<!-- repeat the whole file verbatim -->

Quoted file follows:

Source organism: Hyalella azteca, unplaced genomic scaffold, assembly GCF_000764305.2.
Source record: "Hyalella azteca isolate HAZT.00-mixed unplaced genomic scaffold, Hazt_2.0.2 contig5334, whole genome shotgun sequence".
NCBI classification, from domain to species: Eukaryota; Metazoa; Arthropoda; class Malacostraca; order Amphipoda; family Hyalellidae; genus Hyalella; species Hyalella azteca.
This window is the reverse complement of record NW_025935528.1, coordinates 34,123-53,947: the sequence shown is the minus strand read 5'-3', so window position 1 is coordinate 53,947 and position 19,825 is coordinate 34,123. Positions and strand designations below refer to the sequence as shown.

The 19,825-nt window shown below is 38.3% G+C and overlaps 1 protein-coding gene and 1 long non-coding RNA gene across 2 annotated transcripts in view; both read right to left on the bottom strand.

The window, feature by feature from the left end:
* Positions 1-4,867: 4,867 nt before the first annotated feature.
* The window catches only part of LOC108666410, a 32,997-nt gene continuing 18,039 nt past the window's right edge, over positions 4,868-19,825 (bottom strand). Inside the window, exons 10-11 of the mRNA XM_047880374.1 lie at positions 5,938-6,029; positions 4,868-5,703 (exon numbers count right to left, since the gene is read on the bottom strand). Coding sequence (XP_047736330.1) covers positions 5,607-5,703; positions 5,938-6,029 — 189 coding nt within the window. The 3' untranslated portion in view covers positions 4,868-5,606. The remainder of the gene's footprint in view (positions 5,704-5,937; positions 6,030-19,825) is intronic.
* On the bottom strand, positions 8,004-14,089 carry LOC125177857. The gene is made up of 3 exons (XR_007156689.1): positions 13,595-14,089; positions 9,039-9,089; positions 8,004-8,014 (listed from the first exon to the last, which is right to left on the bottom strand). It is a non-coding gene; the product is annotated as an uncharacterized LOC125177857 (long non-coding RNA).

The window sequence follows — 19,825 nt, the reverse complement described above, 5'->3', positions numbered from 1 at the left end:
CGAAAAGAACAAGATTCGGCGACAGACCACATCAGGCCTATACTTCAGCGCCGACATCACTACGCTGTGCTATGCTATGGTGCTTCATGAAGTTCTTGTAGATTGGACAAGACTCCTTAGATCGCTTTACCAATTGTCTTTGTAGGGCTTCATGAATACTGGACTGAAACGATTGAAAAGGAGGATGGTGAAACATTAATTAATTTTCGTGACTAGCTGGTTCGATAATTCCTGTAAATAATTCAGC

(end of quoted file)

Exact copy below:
Source organism: Hyalella azteca, unplaced genomic scaffold, assembly GCF_000764305.2.
Source record: "Hyalella azteca isolate HAZT.00-mixed unplaced genomic scaffold, Hazt_2.0.2 contig5334, whole genome shotgun sequence".
NCBI classification, from domain to species: Eukaryota; Metazoa; Arthropoda; class Malacostraca; order Amphipoda; family Hyalellidae; genus Hyalella; species Hyalella azteca.
This window is the reverse complement of record NW_025935528.1, coordinates 34,123-53,947: the sequence shown is the minus strand read 5'-3', so window position 1 is coordinate 53,947 and position 19,825 is coordinate 34,123. Positions and strand designations below refer to the sequence as shown.

The 19,825-nt window shown below is 38.3% G+C and overlaps 1 protein-coding gene and 1 long non-coding RNA gene across 2 annotated transcripts in view; both read right to left on the bottom strand.

The window, feature by feature from the left end:
* Positions 1-4,867: 4,867 nt before the first annotated feature.
* The window catches only part of LOC108666410, a 32,997-nt gene continuing 18,039 nt past the window's right edge, over positions 4,868-19,825 (bottom strand). Inside the window, exons 10-11 of the mRNA XM_047880374.1 lie at positions 5,938-6,029; positions 4,868-5,703 (exon numbers count right to left, since the gene is read on the bottom strand). Coding sequence (XP_047736330.1) covers positions 5,607-5,703; positions 5,938-6,029 — 189 coding nt within the window. The 3' untranslated portion in view covers positions 4,868-5,606. The remainder of the gene's footprint in view (positions 5,704-5,937; positions 6,030-19,825) is intronic.
* On the bottom strand, positions 8,004-14,089 carry LOC125177857. The gene is made up of 3 exons (XR_007156689.1): positions 13,595-14,089; positions 9,039-9,089; positions 8,004-8,014 (listed from the first exon to the last, which is right to left on the bottom strand). It is a non-coding gene; the product is annotated as an uncharacterized LOC125177857 (long non-coding RNA).

The window sequence follows — 19,825 nt, the reverse complement described above, 5'->3', positions numbered from 1 at the left end:
CGAAAAGAACAAGATTCGGCGACAGACCACATCAGGCCTATACTTCAGCGCCGACATCACTACGCTGTGCTATGCTATGGTGCTTCATGAAGTTCTTGTAGATTGGACAAGACTCCTTAGATCGCTTTACCAATTGTCTTTGTAGGGCTTCATGAATACTGGACTGAAACGATTGAAAAGGAGGATGGTGAAACATTAATTAATTTTCGTGACTAGCTGGTTCGATAATTCCTGTAAATAATTCAGC